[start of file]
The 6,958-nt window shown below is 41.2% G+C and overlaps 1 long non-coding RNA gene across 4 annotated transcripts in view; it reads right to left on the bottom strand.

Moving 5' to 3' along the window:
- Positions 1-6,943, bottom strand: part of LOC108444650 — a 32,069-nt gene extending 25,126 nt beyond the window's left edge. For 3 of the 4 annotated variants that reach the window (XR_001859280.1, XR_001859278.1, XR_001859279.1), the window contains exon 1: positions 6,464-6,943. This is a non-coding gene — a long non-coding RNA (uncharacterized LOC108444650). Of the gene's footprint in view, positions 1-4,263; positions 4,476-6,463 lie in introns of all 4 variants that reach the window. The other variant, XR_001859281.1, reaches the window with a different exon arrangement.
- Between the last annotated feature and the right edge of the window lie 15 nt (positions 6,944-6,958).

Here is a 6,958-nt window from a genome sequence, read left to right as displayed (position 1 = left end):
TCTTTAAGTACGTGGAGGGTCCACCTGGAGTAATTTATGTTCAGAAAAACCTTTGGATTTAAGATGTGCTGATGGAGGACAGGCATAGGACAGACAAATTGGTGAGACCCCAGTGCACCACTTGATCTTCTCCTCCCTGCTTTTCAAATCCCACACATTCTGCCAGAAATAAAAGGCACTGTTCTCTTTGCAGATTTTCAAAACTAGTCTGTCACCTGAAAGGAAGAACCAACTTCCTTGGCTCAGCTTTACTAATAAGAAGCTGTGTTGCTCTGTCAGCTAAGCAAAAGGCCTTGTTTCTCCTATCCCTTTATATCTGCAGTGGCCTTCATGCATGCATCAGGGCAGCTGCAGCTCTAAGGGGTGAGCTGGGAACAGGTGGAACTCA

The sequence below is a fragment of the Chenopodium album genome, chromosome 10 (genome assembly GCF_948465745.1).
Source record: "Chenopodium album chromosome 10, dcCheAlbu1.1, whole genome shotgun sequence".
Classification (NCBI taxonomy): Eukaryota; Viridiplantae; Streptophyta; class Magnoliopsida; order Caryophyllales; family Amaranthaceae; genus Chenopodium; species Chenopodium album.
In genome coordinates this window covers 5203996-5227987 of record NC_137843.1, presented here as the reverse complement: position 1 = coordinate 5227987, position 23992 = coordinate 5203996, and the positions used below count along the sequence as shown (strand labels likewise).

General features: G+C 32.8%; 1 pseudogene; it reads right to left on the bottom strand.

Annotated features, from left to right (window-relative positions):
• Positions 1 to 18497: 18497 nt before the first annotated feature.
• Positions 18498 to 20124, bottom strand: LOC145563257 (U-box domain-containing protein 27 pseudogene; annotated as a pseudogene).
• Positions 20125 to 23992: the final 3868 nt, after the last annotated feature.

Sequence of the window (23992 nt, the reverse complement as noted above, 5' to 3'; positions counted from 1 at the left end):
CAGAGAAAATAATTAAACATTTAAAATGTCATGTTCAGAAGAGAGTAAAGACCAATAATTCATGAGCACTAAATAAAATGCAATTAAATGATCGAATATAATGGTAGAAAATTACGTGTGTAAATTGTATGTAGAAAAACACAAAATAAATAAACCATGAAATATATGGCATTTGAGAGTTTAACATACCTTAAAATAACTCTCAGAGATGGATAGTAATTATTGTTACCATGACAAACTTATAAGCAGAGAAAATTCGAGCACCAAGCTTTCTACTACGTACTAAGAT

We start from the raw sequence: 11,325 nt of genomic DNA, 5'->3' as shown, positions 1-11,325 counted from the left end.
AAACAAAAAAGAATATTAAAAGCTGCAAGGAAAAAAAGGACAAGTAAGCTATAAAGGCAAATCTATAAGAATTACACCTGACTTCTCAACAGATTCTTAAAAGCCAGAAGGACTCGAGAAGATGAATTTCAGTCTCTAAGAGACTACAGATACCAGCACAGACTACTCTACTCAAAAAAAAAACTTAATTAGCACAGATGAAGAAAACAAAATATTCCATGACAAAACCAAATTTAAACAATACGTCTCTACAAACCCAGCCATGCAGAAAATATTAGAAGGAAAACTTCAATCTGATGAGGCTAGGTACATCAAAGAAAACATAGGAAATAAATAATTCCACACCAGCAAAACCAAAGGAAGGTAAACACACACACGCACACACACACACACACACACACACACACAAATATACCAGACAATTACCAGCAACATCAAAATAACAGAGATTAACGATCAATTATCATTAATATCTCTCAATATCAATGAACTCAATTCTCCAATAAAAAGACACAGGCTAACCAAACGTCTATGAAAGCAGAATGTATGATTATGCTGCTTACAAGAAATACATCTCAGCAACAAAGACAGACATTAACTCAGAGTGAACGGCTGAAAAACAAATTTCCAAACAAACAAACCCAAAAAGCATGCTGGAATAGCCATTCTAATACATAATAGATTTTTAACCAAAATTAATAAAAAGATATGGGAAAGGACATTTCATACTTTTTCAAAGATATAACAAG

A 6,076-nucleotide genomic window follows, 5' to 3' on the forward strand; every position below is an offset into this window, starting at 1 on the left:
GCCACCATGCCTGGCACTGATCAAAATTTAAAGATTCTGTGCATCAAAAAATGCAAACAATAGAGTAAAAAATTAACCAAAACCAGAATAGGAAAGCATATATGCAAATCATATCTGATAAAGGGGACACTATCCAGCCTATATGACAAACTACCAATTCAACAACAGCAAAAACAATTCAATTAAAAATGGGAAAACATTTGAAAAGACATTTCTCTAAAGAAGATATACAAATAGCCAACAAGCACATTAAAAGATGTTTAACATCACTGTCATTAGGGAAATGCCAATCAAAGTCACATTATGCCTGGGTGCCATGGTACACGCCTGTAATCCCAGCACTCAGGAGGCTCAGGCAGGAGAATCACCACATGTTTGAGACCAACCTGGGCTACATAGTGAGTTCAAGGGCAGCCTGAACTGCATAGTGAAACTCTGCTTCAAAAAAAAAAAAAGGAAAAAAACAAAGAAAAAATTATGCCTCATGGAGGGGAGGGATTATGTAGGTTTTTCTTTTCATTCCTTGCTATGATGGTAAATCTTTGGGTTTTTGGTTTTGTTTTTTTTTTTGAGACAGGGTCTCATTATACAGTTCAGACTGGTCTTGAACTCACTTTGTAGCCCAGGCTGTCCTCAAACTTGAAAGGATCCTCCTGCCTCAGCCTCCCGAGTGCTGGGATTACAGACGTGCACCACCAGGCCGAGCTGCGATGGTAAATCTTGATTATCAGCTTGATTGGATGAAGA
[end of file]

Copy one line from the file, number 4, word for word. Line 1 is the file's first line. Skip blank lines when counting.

- Between the last annotated feature and the right edge of the window lie 15 nt (positions 6,944-6,958).